Apollo Magazine

Petrit Halilaj: Abetare

The Kosovan, who began drawing pictures while at a refugee camp in Albania in the 1990s, is the latest artist to be given free rein of the Met’s roof garden

Petrit Halilaj in his studio working on his exhibition at Tate St Ives, 2021. Photo: Angela B. Suarez

Each summer the Met invites an artist to create a work for its roof garden, which opened to the public in 1987 and offers a panoramic view of the Manhattan skyline. Over the years the site has been transformed into a carpet of blood-red paint by Imran Qureshi, dug up by Pierre Huyghe and colonised by Cornelia Parker’s Edward Hopper-inspired PsychoBarn and Lauren Halsey’s futuristic Egyptian temple. The Kosovan artist Petrit Halilaj, who is known for his large-scale hanging installations that meditate on the history and culture of his home country, is the latest to be awarded this high-profile commission (30 April–27 October). Halilaj began drawing pictures at the age of 13 while at a refugee camp in Albania, his family having fled Kosovo during the war in the late 1990s; his roof garden installation draws on those experiences.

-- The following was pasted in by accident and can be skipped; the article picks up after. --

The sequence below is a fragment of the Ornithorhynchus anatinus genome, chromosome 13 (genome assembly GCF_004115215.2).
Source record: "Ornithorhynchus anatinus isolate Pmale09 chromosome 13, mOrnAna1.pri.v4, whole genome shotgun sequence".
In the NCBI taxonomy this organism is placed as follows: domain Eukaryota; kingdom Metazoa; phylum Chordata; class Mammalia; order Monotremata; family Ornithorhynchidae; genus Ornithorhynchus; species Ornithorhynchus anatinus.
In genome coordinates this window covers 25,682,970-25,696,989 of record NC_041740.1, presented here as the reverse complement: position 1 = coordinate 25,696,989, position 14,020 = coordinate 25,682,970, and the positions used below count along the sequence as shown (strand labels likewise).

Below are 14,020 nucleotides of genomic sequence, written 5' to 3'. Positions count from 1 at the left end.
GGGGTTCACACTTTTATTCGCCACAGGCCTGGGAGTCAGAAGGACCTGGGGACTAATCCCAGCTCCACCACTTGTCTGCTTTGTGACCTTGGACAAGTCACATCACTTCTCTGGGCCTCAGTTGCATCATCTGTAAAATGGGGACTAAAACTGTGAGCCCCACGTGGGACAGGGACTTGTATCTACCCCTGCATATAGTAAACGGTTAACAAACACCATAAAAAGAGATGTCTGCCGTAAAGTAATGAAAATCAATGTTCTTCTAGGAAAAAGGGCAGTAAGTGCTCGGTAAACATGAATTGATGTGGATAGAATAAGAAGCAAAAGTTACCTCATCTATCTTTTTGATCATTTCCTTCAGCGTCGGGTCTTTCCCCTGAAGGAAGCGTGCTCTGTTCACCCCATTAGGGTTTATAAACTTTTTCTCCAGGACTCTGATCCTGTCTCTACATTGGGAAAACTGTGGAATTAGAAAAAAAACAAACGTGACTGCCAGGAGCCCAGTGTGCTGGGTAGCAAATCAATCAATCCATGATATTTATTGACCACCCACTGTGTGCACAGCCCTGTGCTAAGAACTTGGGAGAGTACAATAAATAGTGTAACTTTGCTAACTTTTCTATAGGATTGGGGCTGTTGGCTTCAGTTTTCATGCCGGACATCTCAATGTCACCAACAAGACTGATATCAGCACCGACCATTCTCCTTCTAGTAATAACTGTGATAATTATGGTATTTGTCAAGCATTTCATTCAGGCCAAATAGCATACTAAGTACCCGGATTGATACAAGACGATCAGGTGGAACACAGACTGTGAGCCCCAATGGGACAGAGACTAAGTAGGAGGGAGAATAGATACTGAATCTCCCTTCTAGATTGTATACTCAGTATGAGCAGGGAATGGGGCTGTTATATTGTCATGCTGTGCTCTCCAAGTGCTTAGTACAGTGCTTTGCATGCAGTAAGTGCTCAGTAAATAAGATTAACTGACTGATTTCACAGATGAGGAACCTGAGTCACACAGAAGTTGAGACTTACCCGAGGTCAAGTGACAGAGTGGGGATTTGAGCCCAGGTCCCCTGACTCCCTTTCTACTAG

Find out more from the Metropolitan Museum of Art’s website.

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Installation view of ‘Yes but the sea is attached to the earth and it never floats around in space. The stars would turn off and what about my planet?’ at Mennour, Paris in 2014. Photo: Archives Mennour; courtesy Petrit Halilaj/Mennour, Paris; © Petrit Halilaj

Installation view of ‘Very volcanic over this green feather (Papagall)’ at Mennour, Paris in 2022. Photo: Archives Mennour; courtesy Petrit Halilaj/Mennour, Paris; © Petrit Halilaj

Felt-tip drawing made by Petrit Halilaj at the Kukes II camp in Albania in 1999. Courtesy the artist

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